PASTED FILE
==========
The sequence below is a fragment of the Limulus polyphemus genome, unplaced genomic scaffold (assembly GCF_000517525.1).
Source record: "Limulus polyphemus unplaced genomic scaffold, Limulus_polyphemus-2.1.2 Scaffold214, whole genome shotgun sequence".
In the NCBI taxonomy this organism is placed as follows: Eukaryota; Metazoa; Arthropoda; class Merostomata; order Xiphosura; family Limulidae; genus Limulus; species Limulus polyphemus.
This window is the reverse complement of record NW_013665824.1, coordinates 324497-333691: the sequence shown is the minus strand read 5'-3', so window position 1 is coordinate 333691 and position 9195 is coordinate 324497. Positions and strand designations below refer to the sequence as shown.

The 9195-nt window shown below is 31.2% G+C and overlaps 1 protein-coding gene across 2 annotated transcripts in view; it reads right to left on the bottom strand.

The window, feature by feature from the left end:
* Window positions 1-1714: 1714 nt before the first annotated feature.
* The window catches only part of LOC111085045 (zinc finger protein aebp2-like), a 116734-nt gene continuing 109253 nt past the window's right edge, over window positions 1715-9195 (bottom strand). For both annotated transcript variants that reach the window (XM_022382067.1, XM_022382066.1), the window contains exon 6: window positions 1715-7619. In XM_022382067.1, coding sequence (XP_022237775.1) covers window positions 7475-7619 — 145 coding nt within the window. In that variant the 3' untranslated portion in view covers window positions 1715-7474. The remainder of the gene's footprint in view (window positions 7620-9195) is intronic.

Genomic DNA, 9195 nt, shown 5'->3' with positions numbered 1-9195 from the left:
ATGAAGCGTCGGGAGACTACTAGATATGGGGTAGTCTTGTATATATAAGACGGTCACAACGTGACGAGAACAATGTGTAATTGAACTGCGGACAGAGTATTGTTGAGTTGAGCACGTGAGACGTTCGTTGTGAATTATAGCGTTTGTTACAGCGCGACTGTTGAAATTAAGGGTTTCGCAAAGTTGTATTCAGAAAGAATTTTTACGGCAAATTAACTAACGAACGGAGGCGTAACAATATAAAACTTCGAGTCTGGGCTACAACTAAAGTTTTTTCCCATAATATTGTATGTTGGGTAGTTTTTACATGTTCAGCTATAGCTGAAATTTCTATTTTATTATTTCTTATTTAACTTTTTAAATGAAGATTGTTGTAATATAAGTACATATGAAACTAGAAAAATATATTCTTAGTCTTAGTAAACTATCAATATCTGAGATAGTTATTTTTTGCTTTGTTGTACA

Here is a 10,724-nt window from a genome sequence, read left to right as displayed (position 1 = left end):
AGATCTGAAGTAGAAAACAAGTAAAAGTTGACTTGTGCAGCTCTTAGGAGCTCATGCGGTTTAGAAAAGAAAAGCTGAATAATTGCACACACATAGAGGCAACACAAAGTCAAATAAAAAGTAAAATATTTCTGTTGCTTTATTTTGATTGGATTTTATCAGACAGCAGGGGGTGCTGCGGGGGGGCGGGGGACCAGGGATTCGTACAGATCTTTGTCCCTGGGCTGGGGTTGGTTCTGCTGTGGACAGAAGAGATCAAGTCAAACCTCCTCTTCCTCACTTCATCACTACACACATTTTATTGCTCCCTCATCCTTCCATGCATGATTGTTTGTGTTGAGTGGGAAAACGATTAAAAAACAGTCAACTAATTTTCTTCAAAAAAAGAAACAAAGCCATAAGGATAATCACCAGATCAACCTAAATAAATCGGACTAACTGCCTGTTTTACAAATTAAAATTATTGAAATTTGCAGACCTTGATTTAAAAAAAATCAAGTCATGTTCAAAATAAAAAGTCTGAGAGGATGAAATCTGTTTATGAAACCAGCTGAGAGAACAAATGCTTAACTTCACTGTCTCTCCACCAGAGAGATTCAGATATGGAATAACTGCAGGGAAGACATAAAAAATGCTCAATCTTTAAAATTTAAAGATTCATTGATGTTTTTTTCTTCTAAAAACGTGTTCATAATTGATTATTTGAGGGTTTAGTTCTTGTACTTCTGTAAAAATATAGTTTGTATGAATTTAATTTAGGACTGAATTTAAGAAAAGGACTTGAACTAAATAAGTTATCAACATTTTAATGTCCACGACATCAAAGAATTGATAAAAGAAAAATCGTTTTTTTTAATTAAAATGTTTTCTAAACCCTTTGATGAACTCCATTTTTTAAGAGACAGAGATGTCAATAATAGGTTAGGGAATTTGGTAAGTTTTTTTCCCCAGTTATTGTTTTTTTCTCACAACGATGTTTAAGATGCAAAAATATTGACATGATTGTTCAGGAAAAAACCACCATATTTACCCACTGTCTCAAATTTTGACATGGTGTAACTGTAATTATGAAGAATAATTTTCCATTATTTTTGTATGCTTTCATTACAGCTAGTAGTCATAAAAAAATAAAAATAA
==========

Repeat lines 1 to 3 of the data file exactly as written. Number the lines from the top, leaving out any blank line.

The sequence below is a fragment of the Limulus polyphemus genome, unplaced genomic scaffold (assembly GCF_000517525.1).
Source record: "Limulus polyphemus unplaced genomic scaffold, Limulus_polyphemus-2.1.2 Scaffold214, whole genome shotgun sequence".
In the NCBI taxonomy this organism is placed as follows: Eukaryota; Metazoa; Arthropoda; class Merostomata; order Xiphosura; family Limulidae; genus Limulus; species Limulus polyphemus.